Alumna curates stories and recipes from three generations.
As a child growing up in Orange County, California, Nyssa P. Chopra ’07 found great comfort in her mother’s traditional Punjabi cuisine. It wasn’t until later that she learned the backstory— including poverty, oppression and forced migration—behind some of these well-loved dishes.
Chopra’s grandparents had resided in the Northern Punjab region of British India and had grown accustomed to a lavish lifestyle they had built over generations. But with the Indian Independence Act of 1947, the area was divided into Pakistan and India, and with the threat of religious violence, Chopra’s family fled with only what they could carry on their backs. As they crossed over the newly established border into India, they became part of what is generally regarded as the largest mass migration in human history—a movement that saw more than 14 million people become displaced overnight. As refugees in a new country, they had to adapt many of their previous practices and traditions, even in the kitchen.
“Eating meat at the time was a sign of prestige and social status,” says Chopra. “When my grandparents fled Lahore to the Indian side, they couldn’t afford meat anymore and instead changed to a vegetarian lifestyle. To this day, my mother is still a vegetarian, because that is all she has ever known.”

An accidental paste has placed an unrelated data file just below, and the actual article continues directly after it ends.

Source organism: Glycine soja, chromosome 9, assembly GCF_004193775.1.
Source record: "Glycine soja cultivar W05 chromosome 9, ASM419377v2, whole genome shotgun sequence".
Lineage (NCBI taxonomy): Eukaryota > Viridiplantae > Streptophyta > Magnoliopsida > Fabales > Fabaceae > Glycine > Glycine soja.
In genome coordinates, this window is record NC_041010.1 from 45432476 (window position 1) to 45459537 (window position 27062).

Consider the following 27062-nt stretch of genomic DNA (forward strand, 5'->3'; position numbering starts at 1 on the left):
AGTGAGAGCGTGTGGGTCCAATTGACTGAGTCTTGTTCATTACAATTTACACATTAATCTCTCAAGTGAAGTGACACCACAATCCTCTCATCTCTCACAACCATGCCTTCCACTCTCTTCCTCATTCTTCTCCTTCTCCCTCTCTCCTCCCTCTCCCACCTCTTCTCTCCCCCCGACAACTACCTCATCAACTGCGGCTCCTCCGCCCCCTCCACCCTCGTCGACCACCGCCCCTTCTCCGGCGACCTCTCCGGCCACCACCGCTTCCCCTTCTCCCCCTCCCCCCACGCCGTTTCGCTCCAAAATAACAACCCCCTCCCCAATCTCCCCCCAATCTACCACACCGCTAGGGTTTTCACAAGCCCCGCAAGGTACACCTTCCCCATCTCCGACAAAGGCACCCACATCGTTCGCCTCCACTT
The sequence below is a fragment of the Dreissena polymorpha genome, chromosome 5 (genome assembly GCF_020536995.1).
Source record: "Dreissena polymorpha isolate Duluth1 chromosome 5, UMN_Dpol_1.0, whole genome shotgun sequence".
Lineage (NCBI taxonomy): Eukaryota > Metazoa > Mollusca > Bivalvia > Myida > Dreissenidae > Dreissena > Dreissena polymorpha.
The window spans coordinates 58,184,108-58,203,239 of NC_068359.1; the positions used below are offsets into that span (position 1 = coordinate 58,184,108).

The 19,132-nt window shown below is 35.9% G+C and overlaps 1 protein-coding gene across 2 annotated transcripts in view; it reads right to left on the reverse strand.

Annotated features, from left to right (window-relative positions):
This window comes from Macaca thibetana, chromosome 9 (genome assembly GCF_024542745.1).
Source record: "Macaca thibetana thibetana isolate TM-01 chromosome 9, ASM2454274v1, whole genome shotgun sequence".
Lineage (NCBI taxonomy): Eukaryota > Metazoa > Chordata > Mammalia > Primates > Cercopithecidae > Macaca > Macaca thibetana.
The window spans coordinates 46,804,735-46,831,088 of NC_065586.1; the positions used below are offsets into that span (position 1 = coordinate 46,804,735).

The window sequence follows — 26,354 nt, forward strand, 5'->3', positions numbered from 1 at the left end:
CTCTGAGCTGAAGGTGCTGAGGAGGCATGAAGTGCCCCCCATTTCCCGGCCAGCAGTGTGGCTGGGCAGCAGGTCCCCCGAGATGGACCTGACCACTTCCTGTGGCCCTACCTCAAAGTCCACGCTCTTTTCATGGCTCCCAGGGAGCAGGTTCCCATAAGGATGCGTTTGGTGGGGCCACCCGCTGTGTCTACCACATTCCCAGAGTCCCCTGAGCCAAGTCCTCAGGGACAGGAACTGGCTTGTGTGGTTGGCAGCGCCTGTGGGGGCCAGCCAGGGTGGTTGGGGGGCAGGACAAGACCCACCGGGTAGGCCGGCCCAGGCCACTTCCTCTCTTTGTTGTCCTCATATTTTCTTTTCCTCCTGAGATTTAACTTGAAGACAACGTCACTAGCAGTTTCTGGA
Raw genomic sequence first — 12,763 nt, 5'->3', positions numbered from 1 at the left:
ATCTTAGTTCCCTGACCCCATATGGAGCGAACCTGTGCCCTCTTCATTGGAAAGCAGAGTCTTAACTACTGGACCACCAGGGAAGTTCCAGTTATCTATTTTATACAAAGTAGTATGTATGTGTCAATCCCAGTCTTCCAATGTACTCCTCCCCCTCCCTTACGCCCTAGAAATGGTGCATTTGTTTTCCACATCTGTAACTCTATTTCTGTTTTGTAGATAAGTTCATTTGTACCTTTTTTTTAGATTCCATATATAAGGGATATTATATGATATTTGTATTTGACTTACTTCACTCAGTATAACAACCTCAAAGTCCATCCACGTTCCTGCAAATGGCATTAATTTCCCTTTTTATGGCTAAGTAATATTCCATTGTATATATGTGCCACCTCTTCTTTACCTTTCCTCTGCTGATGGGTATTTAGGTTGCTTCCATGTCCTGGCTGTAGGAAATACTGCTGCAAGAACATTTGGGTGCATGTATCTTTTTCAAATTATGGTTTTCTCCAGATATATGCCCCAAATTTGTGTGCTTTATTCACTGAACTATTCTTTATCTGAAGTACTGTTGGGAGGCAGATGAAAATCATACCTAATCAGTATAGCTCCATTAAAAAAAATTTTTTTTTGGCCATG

Over time, her grandparents rebuilt their lives in the rural lands of Punjab, India. Chopra’s parents were later married and lived in Mumbai before moving to California in the early 1980s.
Faced with a new culture and language, her mother was challenged by her new home, yet attempted to continue the legacy of traditional Punjabi dishes even without having access to authentic ingredients.
“I love the interconnectedness between food and culture,” says Chopra. “Each person brings a bit of their own culture, their own history, and their own upbringing through the foods they create for you.”
As a way to connect her children to a homeland thousands of miles away, Chopra’s mother experimented with new ways to recreate traditional dishes. She can recall her mother’s inventive way of making paneer, a type of cheese in India, adapting her cooking to what was available at her grocery store in the U.S.
“The closest thing she found was ricotta cheese and that’s what I grew up eating,” says Chopra. “I didn’t actually know any better until I got older,” she laughs.
Today, Chopra is curating a collection of stories and recipes from three generations into a new cookbook, Sapphire & Spice. It is the story of a family’s journey through the lens of food.
“I want to connect the past to the future and preserve my family’s history so it is accessible to future generations who will not have the privilege of hearing these first-hand stories from their ancestors,” says Chopra. “I want future family members to know the richness of their history and culture and take comfort in the idea that a piece of that history is always only one recipe away.”
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